Cashin’s successful trip home

Amy Cashin winning the national title. (Casey Sims/Athletics Australia)

Tara Murray

A whirlwind trip home to Australia proved to be a winning one for Amy Cashin.

The Western Athletics star was home for just seven days to compete at the Australian National Championships in the 3000 metre steeplechase.

Cashin, who is based in America, proved too slick in the final to run away from the pack and claim her second national title.

Cashin said she was stoked and relieved to have raced well.

“2023 was a tough year for me mentally and physically, and so to be able to feel like myself again running was something I had worked really hard on,” she said.

“Just felt extra special to have felt that way at nationals and winning was the cherry on top.”

For Cashin it was her first steeple race of the year, with America in a different time of the season.

She said being the first race of the year can always be daunting.

“My fitness has been really good, however due to a minor hamstring injury in Feb, I had been very limited in my hurdling and water barriers,” she said.

“I had a few races indoors which showed me I was in a better place compared to last year, and all around I was just happier which I think made a huge difference.”

The trip was extra special for Cashin with her brother Liam Cashin, claiming bronze in the men’s steeplechase.

Amy said she’s super proud of her brother,

“He has been working hard and it’s paying off for him. I think over the next few years we will continue to see him improve and emerge as one of Australia’s top male steeplers making some Aussie teams.”

With a national title under her belt, Cashin is focused on her big goal for this year, making the Olympic team.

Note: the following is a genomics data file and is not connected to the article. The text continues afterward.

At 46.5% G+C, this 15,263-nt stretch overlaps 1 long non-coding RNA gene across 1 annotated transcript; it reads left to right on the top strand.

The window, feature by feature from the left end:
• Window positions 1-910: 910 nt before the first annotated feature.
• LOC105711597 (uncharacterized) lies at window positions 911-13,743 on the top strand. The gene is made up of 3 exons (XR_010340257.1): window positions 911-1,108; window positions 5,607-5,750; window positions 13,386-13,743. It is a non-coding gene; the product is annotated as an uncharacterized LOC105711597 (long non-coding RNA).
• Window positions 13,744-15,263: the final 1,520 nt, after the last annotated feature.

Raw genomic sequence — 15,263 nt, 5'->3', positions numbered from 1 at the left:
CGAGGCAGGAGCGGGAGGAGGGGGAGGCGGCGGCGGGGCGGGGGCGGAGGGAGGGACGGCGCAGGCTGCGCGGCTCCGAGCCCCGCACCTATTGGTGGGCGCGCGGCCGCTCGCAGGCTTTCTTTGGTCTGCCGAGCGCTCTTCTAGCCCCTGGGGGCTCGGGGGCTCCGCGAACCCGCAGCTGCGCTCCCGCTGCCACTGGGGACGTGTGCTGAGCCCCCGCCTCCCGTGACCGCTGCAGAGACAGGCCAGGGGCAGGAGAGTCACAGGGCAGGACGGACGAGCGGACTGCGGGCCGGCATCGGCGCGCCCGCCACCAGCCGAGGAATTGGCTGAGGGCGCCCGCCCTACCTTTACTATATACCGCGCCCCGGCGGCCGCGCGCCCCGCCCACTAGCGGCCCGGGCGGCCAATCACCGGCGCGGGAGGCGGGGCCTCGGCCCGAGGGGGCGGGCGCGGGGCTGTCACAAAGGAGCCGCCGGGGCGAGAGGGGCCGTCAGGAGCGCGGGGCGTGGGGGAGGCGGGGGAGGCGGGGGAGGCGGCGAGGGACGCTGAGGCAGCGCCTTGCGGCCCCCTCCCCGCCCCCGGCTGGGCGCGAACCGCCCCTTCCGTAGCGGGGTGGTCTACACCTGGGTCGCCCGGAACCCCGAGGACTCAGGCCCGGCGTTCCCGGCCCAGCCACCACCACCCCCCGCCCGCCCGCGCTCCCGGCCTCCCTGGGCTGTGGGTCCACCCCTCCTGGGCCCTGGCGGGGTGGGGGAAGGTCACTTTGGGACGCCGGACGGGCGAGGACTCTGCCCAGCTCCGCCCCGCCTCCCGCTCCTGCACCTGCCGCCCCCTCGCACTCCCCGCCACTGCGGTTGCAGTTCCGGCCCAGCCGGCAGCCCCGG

She said she doesn’t have the time standard at the moment, however she is in a position to qualify in the points.

“My plan though is to get in a few fast steeples and run the standard which is 9.23,” she said.

“My PB [personal best] is 9.21, so I know I am capable of it, it’s just about getting all the small things right.

“Tokyo was a whirlwind as I feel like it happened so quickly from when I qualified to when we raced.

“I feel like I learned a lot from it that I could utilise this year. My experience at two world champs and the Comm Games also would help me to be better prepared and thus I would hope that I could perform better than Tokyo.

“It would also be super special as I could have family and friends come this year, who unfortunately were unable to come to Tokyo due to the pandemic.”

Having been in college for 11 years, Cashin is set to finish her studies in the next six months.

She said she’s really enjoying it, but is ready to be done with school work.

“I did my undergrad in sport and exercise psychology, with minors in psychology and athletics coaching, my masters in clinical mental health counselling and currently doing my doctorate degree in coaching and teaching studies looking at burnout in high performance coaches,” she said.

“I am an assistant coach for the WVU track and XC team which I love and is a great experience, and I also work as a success coach- helping students to either adjust to college or helping students on academic probation to navigate college. I am not sure what is next, just taking it one step at a time.